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Trump Again Asks Supreme Court to Block Subpoena for His Tax Records

Separately, however, The New York Times obtained access to more than two decades of tax return data of Mr. Trump and the Trump Organization and late last month began publishing a series of investigative articles about what they showed.

The Times found, among other things, that despite Mr. Trump’s boasting about a huge income, his business empire has actually suffered huge losses, which he has leveraged to avoid paying income taxes in 11 of the 18 years The Times scrutinized; he paid just $750 in taxes in 2016 and 2017. It also showed that the I.R.S. was investigating the legitimacy of a $72.9 million refund he claimed in 2010, which he may be forced to pay back with interest, and that in the next four years, more than $300 million in loans for which he is personally responsible will come due.

The records also revealed numerous other issues with potential tax law implications, like a highly unusual $21 million payment from a Las Vegas hotel that Mr. Trump co-owns that was routed through other Trump companies at a time he was raising cash for his 2016 campaign, and the income his properties have received from people seeking favorable action from the government and access to him when he visits those properties.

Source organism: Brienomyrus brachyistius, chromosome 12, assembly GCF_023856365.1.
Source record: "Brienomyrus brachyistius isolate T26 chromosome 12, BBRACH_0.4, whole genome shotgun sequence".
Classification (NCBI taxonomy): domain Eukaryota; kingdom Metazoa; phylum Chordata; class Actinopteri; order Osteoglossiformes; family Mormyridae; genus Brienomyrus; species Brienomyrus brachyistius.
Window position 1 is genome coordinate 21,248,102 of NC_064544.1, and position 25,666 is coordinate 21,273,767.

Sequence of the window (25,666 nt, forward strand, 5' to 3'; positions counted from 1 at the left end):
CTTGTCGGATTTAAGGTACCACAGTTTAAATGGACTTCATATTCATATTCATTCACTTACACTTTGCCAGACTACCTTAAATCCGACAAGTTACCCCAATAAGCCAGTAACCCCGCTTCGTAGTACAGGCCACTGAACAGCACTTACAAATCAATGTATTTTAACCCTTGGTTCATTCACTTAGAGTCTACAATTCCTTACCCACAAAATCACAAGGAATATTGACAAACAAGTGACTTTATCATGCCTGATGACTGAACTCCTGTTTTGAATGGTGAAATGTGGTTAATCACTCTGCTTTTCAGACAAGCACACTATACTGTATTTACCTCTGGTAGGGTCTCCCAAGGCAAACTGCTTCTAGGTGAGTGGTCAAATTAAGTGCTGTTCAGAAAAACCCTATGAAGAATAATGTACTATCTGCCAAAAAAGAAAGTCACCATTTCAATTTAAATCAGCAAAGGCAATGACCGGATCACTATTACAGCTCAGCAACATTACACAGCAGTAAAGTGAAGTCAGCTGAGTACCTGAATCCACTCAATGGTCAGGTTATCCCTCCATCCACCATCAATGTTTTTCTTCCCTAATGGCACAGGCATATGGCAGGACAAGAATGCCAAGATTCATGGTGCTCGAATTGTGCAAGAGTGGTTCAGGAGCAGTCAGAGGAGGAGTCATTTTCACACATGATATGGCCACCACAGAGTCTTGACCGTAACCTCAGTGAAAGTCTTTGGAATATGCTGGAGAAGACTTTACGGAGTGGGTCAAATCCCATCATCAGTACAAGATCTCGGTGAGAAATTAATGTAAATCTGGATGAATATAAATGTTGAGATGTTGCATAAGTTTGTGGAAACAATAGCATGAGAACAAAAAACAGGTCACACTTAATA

While it is clear that Mr. Vance is overseeing an investigation about Mr. Trump and his business practices, he has not publicly detailed the precise focus on the inquiry. Still, court filings by prosecutors suggest they are looking at potential crimes that include tax and insurance fraud and falsification of business records. Their subpoena to Mr. Trump’s accounting firm, Mazars USA, also seeks records and communications with the president.

The filing to the Supreme Court by Mr. Trump’s legal team on Tuesday does not mention The Times’s recent reporting, and treats the tax returns as if their contents are still entirely confidential.

Among the arguments that his lawyers made was that the president would be harmed not only by the records falling into the hands of prosecutors — who are generally required to keep subpoenaed material secret under grand jury rules — but also by the risk that they would become public, like if Mr. Vance were to put data from them in an indictment.

“If the president’s records are disclosed publicly (as thus could happen even without a grand-jury breach), then the harm will not only be irreparable. It will be case-mooting,” Mr. Trump’s lawyers wrote, calling that a particularly compelling justification to stay the order for Mazars to turn over the materials while they continue to fight the case.

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